Mount Rainier-DC Route, No High Camp? 

Andy and I had been weighing the advantages and disadvantages of a high camp on some of Rainier's shorter, easier routes for a while now. What it boiled down to was was it worth it to carry a 50 or 60 pound pack half way up the mountain with a few hours of rest as a reward? Maybe, maybe not. There was only one way to know for sure.

I got off work a bit early and met Andy at 4:00pm in Federal Way. Friday traffic prompted us to reach the mountain via Enumclaw and Highway 410. We got a permit at the White River Ranger Station. With no high camp, there were no applicable quotas to hamper the effort. After obtaining the permit, we headed to the Stevens Canyon entrance and reached Paradise a little after 7:00pm. Around 8:15pm we began a 14+ hour journey to the summit of Rainier and back.

We began the hike to Pebble Creek. The weather was excellent, the views great. The moon was bright enough that we could negotiate our way up most of the Muir Snowfield without the use of headlamps. We arrived at Camp Muir around 11:30pm, where we found teams in various stages of preparing to start up the mountain.

The Tatoosh Range


Mount Rainier from near Glacier Vista

At Camp Muir we took about a 45 minute break to eat, drink, rope-up and in what little time was left, rest. An obviously inexperienced team of climbers left Muir just before midnight. After the team left we waited about 20 minutes before stepping onto the Cowlitz Glacier at 12:15pm. We arrived at Cathedral Gap where the team the team ahead of us was trying to figure out what to do next. We took advantage of the opportunity to get ahead of them  and continued on to Ingrahm Flats. There were three teams below the icefall...not moving. We decided to take a break until they started moving. When they finally did move, one team came down and the other teams started traversing towards the ledge where Disappointment Cleaver is gained (c.11,300'). We started up, crossed below the icefall and passed the barely moving teams, who had not yet reached the cleaver. The lower cleaver is snow free but higher up on the left side there is plenty of snow remaining but it was severely suncupped and tedious if you got  out of the 2 foot deep trough/path. We arrived at the top of the cleaver (c.12,300') and took a long break. We had already climbed nearly 7,000 of the 9000 feet between Paradise and the summit and it was only 2:15am.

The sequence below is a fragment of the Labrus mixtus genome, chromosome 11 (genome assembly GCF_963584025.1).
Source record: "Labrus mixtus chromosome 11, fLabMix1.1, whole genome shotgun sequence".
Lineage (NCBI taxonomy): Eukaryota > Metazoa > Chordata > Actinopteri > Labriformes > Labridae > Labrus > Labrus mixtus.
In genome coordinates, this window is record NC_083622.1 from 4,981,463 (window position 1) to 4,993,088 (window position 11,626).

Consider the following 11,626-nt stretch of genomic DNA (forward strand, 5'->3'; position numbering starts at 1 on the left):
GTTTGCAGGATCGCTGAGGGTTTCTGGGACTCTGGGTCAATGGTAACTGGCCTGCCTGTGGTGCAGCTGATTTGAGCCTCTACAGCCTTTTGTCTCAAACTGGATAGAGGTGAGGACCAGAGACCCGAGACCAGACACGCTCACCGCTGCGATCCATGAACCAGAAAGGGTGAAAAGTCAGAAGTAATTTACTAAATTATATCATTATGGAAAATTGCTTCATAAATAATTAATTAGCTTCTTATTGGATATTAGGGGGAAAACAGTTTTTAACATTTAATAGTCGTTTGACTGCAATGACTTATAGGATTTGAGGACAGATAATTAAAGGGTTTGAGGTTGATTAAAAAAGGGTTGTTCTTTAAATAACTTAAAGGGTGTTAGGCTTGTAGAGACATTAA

Somewhere around 3:20am we awoke to the sounds of two teams of climbers, then a "solo" climber. We gathered our belongings and started up and came to a fork in the path. To the left or to the right? The left had a wand marking it, so I went left...until I reached a crevasse. We traversed right, crossing through a small icefall until we reached the correct path. Following the path we end ran, or crossed a few crevasses to c.13,300' where we took another break. It was starting to get light in the east. The "solo" climber was with us most of the way and continued past us. After our break we started out, the route traversing between two crevasses  until the one above could be end run, then the path came to another fork. No wands marking the way, and even if there had been, I took what seemed to be the less direct route, thinking this was a way around a crevasse problem in the path heading straight toward the crater rim. As it turned out, this was not the ideal route but we made it work and arrived at the crater rim. It was just before 6:00am and just before sunrise.

A tired Andy Johnson reaches the crater rim


Liberty Cap and Puget Sound


Andy crossing the crater in the nieve penitentes

After visiting all the summit destinations, we began the descent. A number of other teams were on their way to the top. Beyond Camp Muir, it was non-stop people. We arrived at Paradise a little before 11:00am, nearly 15 hours after leaving. I suppose the lingering question is, was it worth it? Yes and no. We were able to do the climb with little planning (no permit problems) and I wasn't too much more exhausted than I would have been after a two day climb. One thing to consider is that we had great weather on this trip. The same trip under different conditions could be no fun at all. The other problem is the dramatic altitude change in such a short period of time. No doubt a combination of the altitude, the physical activity, and the lack of sleep, food and water, both Andy and I noticed the altitude more on this trip than on our previous trips, all of which were two or more days in duration. If nothing else it was something different the standard route to the summit of Rainier.